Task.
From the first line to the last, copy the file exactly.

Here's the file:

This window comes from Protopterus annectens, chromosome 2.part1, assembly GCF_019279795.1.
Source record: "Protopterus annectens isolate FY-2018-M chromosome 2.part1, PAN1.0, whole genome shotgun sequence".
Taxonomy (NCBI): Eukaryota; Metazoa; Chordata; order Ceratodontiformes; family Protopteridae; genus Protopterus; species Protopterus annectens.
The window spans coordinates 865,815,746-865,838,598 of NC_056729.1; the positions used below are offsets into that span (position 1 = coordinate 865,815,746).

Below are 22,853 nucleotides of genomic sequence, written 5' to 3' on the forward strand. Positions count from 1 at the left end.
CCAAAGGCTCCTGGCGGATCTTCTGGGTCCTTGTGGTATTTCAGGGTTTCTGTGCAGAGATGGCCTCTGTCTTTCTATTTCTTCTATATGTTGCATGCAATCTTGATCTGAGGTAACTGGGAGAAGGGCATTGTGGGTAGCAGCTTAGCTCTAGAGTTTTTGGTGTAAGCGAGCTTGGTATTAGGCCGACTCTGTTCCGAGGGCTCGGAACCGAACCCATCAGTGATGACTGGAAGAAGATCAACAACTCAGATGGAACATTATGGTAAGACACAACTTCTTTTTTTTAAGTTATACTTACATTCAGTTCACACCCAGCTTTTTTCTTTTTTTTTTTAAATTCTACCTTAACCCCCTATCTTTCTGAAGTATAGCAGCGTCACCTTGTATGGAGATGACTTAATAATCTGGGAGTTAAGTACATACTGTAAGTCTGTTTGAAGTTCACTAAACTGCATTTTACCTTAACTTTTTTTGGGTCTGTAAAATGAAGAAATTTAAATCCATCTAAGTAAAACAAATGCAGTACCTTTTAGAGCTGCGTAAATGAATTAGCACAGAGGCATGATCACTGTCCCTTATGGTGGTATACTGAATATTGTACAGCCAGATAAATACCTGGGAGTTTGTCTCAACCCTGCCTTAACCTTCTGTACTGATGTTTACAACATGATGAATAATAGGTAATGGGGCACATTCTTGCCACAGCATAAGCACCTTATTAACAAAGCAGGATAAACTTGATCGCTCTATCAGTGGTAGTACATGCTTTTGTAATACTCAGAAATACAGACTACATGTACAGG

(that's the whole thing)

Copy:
This window comes from Protopterus annectens, chromosome 2.part1, assembly GCF_019279795.1.
Source record: "Protopterus annectens isolate FY-2018-M chromosome 2.part1, PAN1.0, whole genome shotgun sequence".
Taxonomy (NCBI): Eukaryota; Metazoa; Chordata; order Ceratodontiformes; family Protopteridae; genus Protopterus; species Protopterus annectens.
The window spans coordinates 865,815,746-865,838,598 of NC_056729.1; the positions used below are offsets into that span (position 1 = coordinate 865,815,746).

Below are 22,853 nucleotides of genomic sequence, written 5' to 3' on the forward strand. Positions count from 1 at the left end.
CCAAAGGCTCCTGGCGGATCTTCTGGGTCCTTGTGGTATTTCAGGGTTTCTGTGCAGAGATGGCCTCTGTCTTTCTATTTCTTCTATATGTTGCATGCAATCTTGATCTGAGGTAACTGGGAGAAGGGCATTGTGGGTAGCAGCTTAGCTCTAGAGTTTTTGGTGTAAGCGAGCTTGGTATTAGGCCGACTCTGTTCCGAGGGCTCGGAACCGAACCCATCAGTGATGACTGGAAGAAGATCAACAACTCAGATGGAACATTATGGTAAGACACAACTTCTTTTTTTTAAGTTATACTTACATTCAGTTCACACCCAGCTTTTTTCTTTTTTTTTTTAAATTCTACCTTAACCCCCTATCTTTCTGAAGTATAGCAGCGTCACCTTGTATGGAGATGACTTAATAATCTGGGAGTTAAGTACATACTGTAAGTCTGTTTGAAGTTCACTAAACTGCATTTTACCTTAACTTTTTTTGGGTCTGTAAAATGAAGAAATTTAAATCCATCTAAGTAAAACAAATGCAGTACCTTTTAGAGCTGCGTAAATGAATTAGCACAGAGGCATGATCACTGTCCCTTATGGTGGTATACTGAATATTGTACAGCCAGATAAATACCTGGGAGTTTGTCTCAACCCTGCCTTAACCTTCTGTACTGATGTTTACAACATGATGAATAATAGGTAATGGGGCACATTCTTGCCACAGCATAAGCACCTTATTAACAAAGCAGGATAAACTTGATCGCTCTATCAGTGGTAGTACATGCTTTTGTAATACTCAGAAATACAGACTACATGTACAGG